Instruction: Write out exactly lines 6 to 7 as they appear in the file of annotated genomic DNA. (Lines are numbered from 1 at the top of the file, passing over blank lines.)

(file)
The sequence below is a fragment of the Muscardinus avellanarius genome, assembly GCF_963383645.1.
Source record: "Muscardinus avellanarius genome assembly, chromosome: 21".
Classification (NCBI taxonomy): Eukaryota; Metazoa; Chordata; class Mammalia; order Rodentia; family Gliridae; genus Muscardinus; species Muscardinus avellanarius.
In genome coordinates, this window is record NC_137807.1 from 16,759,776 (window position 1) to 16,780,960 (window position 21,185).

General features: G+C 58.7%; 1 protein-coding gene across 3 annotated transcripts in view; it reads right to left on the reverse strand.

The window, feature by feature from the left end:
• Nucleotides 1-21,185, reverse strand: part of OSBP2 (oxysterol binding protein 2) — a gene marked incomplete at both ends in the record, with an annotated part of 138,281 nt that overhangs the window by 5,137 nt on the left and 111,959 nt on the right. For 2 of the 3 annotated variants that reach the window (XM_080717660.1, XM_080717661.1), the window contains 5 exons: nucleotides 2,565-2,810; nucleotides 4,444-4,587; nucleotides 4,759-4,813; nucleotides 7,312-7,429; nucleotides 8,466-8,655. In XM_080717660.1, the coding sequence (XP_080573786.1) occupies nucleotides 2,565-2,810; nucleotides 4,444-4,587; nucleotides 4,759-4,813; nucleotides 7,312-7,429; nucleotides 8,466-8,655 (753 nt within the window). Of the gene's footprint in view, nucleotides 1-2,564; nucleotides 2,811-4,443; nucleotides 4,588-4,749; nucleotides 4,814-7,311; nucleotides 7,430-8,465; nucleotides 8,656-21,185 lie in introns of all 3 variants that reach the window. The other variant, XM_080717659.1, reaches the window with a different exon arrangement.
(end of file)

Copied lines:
The window, feature by feature from the left end:
• Nucleotides 1-21,185, reverse strand: part of OSBP2 (oxysterol binding protein 2) — a gene marked incomplete at both ends in the record, with an annotated part of 138,281 nt that overhangs the window by 5,137 nt on the left and 111,959 nt on the right. For 2 of the 3 annotated variants that reach the window (XM_080717660.1, XM_080717661.1), the window contains 5 exons: nucleotides 2,565-2,810; nucleotides 4,444-4,587; nucleotides 4,759-4,813; nucleotides 7,312-7,429; nucleotides 8,466-8,655. In XM_080717660.1, the coding sequence (XP_080573786.1) occupies nucleotides 2,565-2,810; nucleotides 4,444-4,587; nucleotides 4,759-4,813; nucleotides 7,312-7,429; nucleotides 8,466-8,655 (753 nt within the window). Of the gene's footprint in view, nucleotides 1-2,564; nucleotides 2,811-4,443; nucleotides 4,588-4,749; nucleotides 4,814-7,311; nucleotides 7,430-8,465; nucleotides 8,656-21,185 lie in introns of all 3 variants that reach the window. The other variant, XM_080717659.1, reaches the window with a different exon arrangement.